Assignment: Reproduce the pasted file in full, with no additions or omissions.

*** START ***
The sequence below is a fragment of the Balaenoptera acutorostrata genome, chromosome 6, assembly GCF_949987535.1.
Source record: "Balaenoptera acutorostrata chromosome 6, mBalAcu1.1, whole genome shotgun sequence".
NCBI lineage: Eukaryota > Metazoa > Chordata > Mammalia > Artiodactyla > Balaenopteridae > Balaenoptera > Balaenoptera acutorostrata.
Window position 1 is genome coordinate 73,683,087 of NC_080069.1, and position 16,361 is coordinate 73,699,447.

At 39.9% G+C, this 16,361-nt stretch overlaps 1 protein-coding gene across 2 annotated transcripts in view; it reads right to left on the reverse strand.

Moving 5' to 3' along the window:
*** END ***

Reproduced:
The sequence below is a fragment of the Balaenoptera acutorostrata genome, chromosome 6, assembly GCF_949987535.1.
Source record: "Balaenoptera acutorostrata chromosome 6, mBalAcu1.1, whole genome shotgun sequence".
NCBI lineage: Eukaryota > Metazoa > Chordata > Mammalia > Artiodactyla > Balaenopteridae > Balaenoptera > Balaenoptera acutorostrata.
Window position 1 is genome coordinate 73,683,087 of NC_080069.1, and position 16,361 is coordinate 73,699,447.

At 39.9% G+C, this 16,361-nt stretch overlaps 1 protein-coding gene across 2 annotated transcripts in view; it reads right to left on the reverse strand.

Moving 5' to 3' along the window: